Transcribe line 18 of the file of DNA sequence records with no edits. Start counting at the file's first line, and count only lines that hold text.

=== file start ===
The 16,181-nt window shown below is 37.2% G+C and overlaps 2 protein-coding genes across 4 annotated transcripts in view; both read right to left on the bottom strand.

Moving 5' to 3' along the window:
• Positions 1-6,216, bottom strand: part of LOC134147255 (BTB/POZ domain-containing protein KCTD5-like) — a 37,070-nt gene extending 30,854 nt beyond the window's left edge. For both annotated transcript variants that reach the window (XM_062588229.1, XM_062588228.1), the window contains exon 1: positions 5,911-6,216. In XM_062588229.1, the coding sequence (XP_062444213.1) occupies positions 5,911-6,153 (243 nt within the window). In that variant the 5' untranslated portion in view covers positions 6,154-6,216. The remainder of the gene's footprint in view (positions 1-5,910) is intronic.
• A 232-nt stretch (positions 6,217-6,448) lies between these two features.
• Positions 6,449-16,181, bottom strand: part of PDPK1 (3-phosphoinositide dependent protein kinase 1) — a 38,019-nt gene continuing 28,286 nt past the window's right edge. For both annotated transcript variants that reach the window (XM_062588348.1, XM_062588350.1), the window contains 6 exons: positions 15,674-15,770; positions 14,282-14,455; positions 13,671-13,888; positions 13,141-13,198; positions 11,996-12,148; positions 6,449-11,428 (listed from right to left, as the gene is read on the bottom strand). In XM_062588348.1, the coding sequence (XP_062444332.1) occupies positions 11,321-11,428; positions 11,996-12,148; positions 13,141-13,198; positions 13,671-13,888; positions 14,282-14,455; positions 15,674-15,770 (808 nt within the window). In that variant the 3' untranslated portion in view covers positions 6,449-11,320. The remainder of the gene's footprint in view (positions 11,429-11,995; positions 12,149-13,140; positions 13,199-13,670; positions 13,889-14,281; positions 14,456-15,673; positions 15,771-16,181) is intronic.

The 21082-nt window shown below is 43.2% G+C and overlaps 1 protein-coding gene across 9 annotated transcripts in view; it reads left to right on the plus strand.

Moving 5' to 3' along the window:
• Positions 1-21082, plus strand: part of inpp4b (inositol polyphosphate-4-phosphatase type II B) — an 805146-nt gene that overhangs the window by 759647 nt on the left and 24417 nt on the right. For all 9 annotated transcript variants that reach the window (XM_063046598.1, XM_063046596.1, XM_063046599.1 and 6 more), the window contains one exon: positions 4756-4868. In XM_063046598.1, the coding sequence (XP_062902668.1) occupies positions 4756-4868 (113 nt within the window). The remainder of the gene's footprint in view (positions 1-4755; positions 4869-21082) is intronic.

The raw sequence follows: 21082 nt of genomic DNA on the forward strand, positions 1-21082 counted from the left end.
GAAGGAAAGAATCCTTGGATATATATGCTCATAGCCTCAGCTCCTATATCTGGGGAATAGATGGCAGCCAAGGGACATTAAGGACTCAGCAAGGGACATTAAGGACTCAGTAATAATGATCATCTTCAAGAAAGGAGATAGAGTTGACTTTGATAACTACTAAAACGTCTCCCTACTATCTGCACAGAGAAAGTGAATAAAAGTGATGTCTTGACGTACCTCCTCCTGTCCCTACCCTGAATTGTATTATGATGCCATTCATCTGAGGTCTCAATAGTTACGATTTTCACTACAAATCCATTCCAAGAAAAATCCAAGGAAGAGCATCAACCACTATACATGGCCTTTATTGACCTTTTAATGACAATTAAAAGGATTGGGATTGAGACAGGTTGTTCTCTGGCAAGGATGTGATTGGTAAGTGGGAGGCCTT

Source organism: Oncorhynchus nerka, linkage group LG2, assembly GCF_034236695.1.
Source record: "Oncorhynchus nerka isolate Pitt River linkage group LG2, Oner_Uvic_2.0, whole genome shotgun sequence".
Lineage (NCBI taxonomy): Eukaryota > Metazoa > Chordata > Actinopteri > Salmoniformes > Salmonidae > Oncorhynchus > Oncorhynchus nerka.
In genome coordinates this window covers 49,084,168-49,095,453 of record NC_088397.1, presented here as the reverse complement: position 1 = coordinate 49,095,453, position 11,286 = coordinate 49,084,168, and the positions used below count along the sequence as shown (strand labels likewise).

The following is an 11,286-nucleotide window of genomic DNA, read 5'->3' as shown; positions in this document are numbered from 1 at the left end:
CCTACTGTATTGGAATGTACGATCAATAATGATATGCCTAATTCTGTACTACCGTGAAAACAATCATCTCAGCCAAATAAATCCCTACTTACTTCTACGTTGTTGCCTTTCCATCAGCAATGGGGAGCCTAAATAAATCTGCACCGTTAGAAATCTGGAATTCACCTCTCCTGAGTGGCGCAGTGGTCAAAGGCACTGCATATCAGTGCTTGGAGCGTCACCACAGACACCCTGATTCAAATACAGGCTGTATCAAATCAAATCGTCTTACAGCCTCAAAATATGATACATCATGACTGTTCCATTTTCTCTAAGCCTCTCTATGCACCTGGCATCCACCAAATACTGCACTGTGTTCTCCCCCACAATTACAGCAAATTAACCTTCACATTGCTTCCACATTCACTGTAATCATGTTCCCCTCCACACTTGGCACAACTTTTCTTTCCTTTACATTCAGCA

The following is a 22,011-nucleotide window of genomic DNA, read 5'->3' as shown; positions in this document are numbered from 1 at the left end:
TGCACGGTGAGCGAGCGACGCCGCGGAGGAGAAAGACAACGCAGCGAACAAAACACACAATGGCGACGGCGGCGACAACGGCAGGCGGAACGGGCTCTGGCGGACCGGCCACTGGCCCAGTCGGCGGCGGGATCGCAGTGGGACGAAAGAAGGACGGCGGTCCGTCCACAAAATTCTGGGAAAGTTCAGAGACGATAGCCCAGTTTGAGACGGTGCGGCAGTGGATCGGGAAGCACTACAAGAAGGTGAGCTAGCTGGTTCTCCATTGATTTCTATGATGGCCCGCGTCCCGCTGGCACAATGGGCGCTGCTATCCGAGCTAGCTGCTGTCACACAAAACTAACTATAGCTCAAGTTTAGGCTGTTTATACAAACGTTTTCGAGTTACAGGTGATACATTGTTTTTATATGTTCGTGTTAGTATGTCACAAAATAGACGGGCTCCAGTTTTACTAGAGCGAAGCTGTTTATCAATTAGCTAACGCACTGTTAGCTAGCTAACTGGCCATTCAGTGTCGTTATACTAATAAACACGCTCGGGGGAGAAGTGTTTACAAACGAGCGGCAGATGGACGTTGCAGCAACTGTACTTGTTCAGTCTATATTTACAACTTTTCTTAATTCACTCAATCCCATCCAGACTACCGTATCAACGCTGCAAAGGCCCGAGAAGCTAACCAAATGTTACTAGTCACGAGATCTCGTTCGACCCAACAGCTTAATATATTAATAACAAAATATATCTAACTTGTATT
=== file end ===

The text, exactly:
TGCACGGTGAGCGAGCGACGCCGCGGAGGAGAAAGACAACGCAGCGAACAAAACACACAATGGCGACGGCGGCGACAACGGCAGGCGGAACGGGCTCTGGCGGACCGGCCACTGGCCCAGTCGGCGGCGGGATCGCAGTGGGACGAAAGAAGGACGGCGGTCCGTCCACAAAATTCTGGGAAAGTTCAGAGACGATAGCCCAGTTTGAGACGGTGCGGCAGTGGATCGGGAAGCACTACAAGAAGGTGAGCTAGCTGGTTCTCCATTGATTTCTATGATGGCCCGCGTCCCGCTGGCACAATGGGCGCTGCTATCCGAGCTAGCTGCTGTCACACAAAACTAACTATAGCTCAAGTTTAGGCTGTTTATACAAACGTTTTCGAGTTACAGGTGATACATTGTTTTTATATGTTCGTGTTAGTATGTCACAAAATAGACGGGCTCCAGTTTTACTAGAGCGAAGCTGTTTATCAATTAGCTAACGCACTGTTAGCTAGCTAACTGGCCATTCAGTGTCGTTATACTAATAAACACGCTCGGGGGAGAAGTGTTTACAAACGAGCGGCAGATGGACGTTGCAGCAACTGTACTTGTTCAGTCTATATTTACAACTTTTCTTAATTCACTCAATCCCATCCAGACTACCGTATCAACGCTGCAAAGGCCCGAGAAGCTAACCAAATGTTACTAGTCACGAGATCTCGTTCGACCCAACAGCTTAATATATTAATAACAAAATATATCTAACTTGTATT